"To support all women - underline, bold 'all.'"
That's what one woman at the International Women's Day Rally had to say when asked why she came out.
Clad in red, men and women showed up to Hemming Park Wednesday night around 6 p.m. to join in the international day of rallies for women.
Samantha Sweitzer, a local teacher, says she came out to support all women - emphasis on 'all.'
"Groups of women get left out," she says. "Like trans women and black women and I want to include them." Her sign can be seen to include many different women of color, disabled and transgender women.
Many at the rally spoke about intersectionality; the idea that the struggle for equality is not just women or just black - it must be all things at once. Oppressive institutions, intersectional theory says, are all connected and thus cannot be tackled one at a time.
The women's rally in downtown Jacksonville featured ten speakers - from the Miss South Asia winner to a Palestinian woman speaking about the myths of Zionism.
Sara Mahmoud was invited to speak about international women's struggles, including the troubles facing women from the six countries President Donald Trump banned immigration from.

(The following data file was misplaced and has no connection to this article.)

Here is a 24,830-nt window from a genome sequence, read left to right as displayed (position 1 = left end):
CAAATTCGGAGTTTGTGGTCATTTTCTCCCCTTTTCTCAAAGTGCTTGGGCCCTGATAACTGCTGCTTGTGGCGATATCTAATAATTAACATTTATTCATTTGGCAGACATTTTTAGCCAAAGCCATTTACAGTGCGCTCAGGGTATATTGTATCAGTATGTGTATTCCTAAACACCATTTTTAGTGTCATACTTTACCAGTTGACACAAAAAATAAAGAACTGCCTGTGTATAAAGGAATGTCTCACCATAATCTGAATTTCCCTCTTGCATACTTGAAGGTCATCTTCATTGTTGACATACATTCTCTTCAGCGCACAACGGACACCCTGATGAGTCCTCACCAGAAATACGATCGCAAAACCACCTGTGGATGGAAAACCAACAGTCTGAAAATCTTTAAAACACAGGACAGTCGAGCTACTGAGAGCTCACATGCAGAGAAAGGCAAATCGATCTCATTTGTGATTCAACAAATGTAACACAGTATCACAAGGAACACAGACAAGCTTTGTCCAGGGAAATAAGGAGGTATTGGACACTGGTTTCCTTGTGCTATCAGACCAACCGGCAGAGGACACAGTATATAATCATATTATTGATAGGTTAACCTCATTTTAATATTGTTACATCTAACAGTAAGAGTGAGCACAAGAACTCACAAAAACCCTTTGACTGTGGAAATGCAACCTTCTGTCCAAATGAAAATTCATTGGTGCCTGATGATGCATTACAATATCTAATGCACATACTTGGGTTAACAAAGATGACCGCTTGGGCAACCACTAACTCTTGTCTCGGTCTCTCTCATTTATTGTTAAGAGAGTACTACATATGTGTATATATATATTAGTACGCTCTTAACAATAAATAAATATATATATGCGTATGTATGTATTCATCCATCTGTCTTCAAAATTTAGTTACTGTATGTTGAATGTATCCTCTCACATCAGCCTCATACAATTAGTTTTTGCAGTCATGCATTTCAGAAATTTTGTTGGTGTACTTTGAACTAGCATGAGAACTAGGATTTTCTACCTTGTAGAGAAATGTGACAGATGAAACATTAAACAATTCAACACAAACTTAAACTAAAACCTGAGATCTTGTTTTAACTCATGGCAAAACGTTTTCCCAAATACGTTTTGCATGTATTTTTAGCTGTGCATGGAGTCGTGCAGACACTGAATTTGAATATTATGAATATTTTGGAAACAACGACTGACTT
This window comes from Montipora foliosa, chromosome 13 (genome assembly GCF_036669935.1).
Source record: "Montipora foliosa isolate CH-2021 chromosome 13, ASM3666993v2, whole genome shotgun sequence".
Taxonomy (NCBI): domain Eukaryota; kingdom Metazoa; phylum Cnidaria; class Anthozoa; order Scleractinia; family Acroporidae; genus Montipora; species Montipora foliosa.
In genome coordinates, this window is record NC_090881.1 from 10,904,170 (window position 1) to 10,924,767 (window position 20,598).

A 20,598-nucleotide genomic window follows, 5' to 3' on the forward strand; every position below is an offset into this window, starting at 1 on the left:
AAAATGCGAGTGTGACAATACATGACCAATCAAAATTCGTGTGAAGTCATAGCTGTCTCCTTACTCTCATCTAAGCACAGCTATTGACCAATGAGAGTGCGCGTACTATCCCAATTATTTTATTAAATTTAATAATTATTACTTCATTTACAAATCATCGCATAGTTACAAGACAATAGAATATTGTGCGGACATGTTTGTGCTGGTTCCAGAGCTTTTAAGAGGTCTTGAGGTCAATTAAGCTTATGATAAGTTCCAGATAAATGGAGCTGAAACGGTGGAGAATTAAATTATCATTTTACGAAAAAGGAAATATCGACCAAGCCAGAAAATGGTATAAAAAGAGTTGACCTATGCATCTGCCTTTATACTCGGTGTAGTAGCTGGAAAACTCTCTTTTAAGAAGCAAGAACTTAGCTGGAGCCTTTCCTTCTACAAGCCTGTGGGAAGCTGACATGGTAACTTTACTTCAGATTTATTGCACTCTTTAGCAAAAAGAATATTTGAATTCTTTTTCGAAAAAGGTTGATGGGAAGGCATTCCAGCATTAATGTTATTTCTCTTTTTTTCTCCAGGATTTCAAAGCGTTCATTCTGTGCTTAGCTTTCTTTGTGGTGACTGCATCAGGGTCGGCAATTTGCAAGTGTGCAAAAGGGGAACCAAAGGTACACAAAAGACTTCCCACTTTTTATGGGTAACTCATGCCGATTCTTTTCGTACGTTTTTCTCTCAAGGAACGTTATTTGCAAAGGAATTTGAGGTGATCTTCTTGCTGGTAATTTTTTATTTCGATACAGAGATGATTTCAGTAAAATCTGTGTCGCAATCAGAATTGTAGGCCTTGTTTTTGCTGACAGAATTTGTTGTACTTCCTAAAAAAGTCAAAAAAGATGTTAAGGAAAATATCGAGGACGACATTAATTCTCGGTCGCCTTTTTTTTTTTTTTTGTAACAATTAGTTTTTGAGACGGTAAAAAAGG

"[Zionism] isn't Jewish versus Muslim," Mahmoud explains, "there are actually Jewish Palestinians."
She was among ten women speakers at the event.
Photos: International Women's Day rally in Hemming Park
Many women brought signs railing against sexism and others brought signs encouraging women. The crowd of several hundred mainly huddled near the center of Hemming Park. Children attended as well, with one even bringing her own sign! (Not pictured - she was playing when First Coast News was at the event)
Heather Fritton and Eleanor Wilson with the Jacksonville Progressive Coalition worked to organize the event. The event coincided with marches in D.C. and other major cities around the world. Originally organized by the Socialist Party of America in New York back on February 28, 1909, the event was moved to March 8 after a demonstration of textile workers in Petrograd on 1917 set in motion the Russian Revolution.
Today, the celebration commemorates the movement for women's rights in every country around the globe.
"I've been involved with International Women's Day for three years," says Fritton. She says she still faces oppression in her job at the hardware store where she works - from both customers and other employees. "Still fighting in 2017 - which is kind of ridiculous."
Wilson has been an activist with the JPC since 2012 and has worked almost constantly with the left-leaning organization. She says she's worked on a lot of issues. She says intersectionality is important to her. "A lot of feminism focuses on white women," she says. "It's really important for us to lift up [immigrant and trans] women and give them a place to speak and feel safe."
Another attendee, Maria Garcia, wearing a sign that said, "Protect trans, indigenous, disabled, immigrant, sex worker, black women" says she attended because she's a women.
"I'm acknowledging the struggle of all the women before me," she says. "My grandma had ten children. Today we have the freedom to plan our families."